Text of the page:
Desiccated thyroid has a bad reputation from the past. Desiccated thyroid used to be the only thyroid treatment that was available before synthetic T4 came about, and it wasn't regulated. So there was no way to know that every time you were taking your medication, you were getting the same amount. And we have discovered with science that it's key to be consistent with thyroid hormone. It has to be the same every single day or it's going to be all over the place, your health is going to be all over the place. And so I understand that, and I do know, I believe it was in the 70s or the 80s. T3 became very controversial. Even as a synthetic T3, doctors were using T3 to help patients lose weight. And it was working, except that a lot of people ended up with heart attacks, which is a side effect of too much T3. But my answer to that is that there are side effects to all medications that you're going to take. And if you're taking something irresponsibly, then it's going to cause some problems for you.
Desiccated thyroid is regulated now. So when I take my desiccated thyroid medication in the morning, it's the same amount every single day, it's a little bit of T3, because you only need a little bit of T3, and it's mostly T4. And it comes from pigs so it's just mimicking the exact function of the thyroid gland.
So yes, its finances definitely because it's a very expensive treatment. They see people doing really well on it, everybody wants to be on it. And Synthroid is very easy to produce. So it's very cheap. And it's the common option for doctors.
Georgie Kovacs: What about management of a thyroid condition?
Victoria Gasparini: Hashimoto's Disease is a chronic disease and chronic is lifelong. And so it isn't just a one-time fix. And I had to learn that the hard way.
When I started taking the medication that I'm on and changed my diet. I had never been so happy in my life. I felt like I could take on the world. And within a year of taking it, I had achieved remission. My antibodies were nonexistent on a blood test, it looked like I never had the condition, which I was told was impossible to see. And I honestly felt like I had finished the race. I felt like I could take over the world.
And then my antibodies just skyrocketed a year later, and they are higher than they've ever been. I realized that this is lifelong..
However, if it makes people feel better, when you've gone through those hard parts, you've gotten your diagnosis, you've gotten on the right medication, you have the tools in your toolbox to get through the flare ups to get through those bad days. And it goes from a bad life to a couple of bad days. It's not all the time.
I know when it's coming on, I can feel when I'm about to come crashing down. And I know what to do in those situations. It is manageable.
For me, I think the hardest part is dealing with stress. It's.. I'm lazy. When it comes to that, it's easy for me to change my diet. It's easy for me to cut things out, but when it comes to sitting for two minutes and meditating, I don't want to do it.
Georgie Kovacs: By the way, I have to laugh that you called ‘not wanting to relax,’ lazy. Just wanted to point that out..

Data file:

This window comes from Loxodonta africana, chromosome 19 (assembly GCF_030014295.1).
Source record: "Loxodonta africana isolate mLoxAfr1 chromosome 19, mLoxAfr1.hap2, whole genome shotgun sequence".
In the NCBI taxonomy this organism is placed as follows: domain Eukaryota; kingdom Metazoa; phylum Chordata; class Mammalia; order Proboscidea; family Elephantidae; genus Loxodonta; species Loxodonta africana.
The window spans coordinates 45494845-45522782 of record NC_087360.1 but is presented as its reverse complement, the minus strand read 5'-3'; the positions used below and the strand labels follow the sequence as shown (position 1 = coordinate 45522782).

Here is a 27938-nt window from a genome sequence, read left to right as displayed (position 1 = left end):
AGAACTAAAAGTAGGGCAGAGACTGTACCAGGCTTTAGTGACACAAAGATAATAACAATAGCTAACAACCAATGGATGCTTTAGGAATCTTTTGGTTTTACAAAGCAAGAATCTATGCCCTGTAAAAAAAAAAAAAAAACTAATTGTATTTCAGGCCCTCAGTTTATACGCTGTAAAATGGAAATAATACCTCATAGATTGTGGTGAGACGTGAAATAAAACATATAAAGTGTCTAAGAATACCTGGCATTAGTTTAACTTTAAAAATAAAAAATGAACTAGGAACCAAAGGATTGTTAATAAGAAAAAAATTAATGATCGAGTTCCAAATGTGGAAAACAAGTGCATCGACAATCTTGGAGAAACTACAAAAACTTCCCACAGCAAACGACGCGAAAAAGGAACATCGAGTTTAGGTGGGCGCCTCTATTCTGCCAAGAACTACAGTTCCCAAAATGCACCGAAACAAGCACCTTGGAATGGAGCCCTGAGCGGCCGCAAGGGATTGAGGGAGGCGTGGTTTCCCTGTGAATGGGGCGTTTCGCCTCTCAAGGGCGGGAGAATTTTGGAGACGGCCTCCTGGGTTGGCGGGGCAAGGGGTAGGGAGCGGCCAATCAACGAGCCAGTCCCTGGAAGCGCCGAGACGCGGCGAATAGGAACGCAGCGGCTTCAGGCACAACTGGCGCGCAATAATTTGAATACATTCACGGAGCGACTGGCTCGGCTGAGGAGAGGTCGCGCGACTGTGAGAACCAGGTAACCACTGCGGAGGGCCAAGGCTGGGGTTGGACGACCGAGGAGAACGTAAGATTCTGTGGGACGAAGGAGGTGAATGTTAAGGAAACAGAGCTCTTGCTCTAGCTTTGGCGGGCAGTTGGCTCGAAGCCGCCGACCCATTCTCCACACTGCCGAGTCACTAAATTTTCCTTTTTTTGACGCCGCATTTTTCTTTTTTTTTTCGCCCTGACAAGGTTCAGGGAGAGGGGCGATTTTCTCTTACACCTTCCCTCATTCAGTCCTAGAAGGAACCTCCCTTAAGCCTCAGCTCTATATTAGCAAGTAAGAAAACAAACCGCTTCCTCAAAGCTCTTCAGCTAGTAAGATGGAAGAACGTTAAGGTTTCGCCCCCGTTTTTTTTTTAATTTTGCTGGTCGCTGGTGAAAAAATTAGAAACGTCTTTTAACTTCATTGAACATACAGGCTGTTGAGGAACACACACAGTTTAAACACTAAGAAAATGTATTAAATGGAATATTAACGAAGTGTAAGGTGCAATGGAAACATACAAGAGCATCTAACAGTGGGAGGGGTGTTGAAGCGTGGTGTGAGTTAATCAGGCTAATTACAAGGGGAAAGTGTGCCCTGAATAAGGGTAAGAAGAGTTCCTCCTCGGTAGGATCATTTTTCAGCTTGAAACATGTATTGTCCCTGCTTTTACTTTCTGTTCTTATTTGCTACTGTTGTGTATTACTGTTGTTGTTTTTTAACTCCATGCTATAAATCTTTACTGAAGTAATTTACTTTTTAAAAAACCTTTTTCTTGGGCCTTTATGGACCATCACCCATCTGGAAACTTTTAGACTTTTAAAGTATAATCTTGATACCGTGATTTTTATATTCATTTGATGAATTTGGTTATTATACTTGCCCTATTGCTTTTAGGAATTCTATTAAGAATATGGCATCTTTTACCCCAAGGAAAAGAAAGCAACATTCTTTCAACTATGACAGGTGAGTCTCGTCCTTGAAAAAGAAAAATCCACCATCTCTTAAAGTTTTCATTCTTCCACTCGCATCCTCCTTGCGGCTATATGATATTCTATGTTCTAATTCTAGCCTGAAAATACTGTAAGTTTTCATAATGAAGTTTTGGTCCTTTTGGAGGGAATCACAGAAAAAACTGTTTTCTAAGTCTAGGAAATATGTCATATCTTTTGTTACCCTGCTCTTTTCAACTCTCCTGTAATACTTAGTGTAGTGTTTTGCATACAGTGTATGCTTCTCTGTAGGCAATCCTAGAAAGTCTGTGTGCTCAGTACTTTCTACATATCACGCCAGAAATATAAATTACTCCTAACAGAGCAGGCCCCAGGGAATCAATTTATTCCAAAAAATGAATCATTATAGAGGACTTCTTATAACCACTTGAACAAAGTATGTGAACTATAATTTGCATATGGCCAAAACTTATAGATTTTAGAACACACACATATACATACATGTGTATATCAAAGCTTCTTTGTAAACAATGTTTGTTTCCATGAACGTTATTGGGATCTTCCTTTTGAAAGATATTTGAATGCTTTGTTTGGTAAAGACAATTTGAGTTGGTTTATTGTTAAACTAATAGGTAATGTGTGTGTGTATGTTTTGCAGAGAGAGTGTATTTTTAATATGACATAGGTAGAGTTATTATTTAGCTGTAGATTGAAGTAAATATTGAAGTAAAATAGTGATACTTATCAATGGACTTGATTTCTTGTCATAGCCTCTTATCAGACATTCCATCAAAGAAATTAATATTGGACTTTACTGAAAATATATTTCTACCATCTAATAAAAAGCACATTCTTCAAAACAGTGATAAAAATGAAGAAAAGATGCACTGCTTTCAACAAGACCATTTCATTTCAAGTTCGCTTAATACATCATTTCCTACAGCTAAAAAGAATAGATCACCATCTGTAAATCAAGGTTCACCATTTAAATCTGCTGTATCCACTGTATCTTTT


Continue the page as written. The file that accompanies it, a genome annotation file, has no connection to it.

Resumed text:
So last question, Victoria. What is your greatest hope for women's health?
Victoria Gasparini: My ultimate goal is to have a health care system where women feel heard, whether it's conventional, or naturopathic, or whatever type of medicine somebody wants to go into. I just want women to be able to say, “Yep, you know what? I can go to my doctor. And that's a safe place.”
In order to get there, it's conversations like these, and it's getting women to speak about their experiences. The more we talk about the things that are going on in the healthcare system, and maybe the manipulation or the gaslighting that we felt, the more likely we are to see change in health care, especially for women.
But it's systemic. It's ingrained in the system, so it does take us standing up and sharing our stories. Hopefully, we can create a system that values women's health.
Georgie Kovacs: Thank you for working so hard in figuring out what is going on with you and now spending your time and risking your flare ups so that you can be even more knowledgeable to help others who are struggling. I can't wait to watch you continue to flourish. So thank you again, Victoria.
Thank you so much for having me. I loved it.
The Hormone Diet by Natasha Turner
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About Victoria Gasparini
Victoria is a naturopathic medical student at the Canadian College of Naturopathic Medicine, as well as a patient advocate for thyroid and autoimmune disease. She is the founder of The Butterfly Effect Blog and instagram, @thefedupthyroid, where she is dedicated to providing research and patient-patient advice on healing and dealing with thyroid disease.
About Fempower Health and the Founder
Georgie Kovacs, is the founder of Fempower Health, the go-to resource for all things women health serving women, their providers, and companies looking to build/improve on products for women. She also hosts the Fempower Health Podcast, where she interviews experts to help women better understand how to navigate their health both day-to-day and in partnership with their providers. Her mission is to minimize the years many take to seek proper diagnosis and treatment.
Georgie founded Fempower Health after her first-hand experience with infertility and endometriosis. Leveraging this experience along with her 20+ year tenure in the biopharmaceutical industry and consulting, she leads this movement to empower women. With limited research dollars and women’s “training” to grin and bear it, both women and doctors are in the impossible position to diagnose and treat conditions with little information. Women deserve more and better information, insight and innovative health solutions.
**The information shared by Fempower Health is not medical advice but for information purposes to enable you to have more effective conversations with your doctor. Always talk to your doctor before making health-related decisions.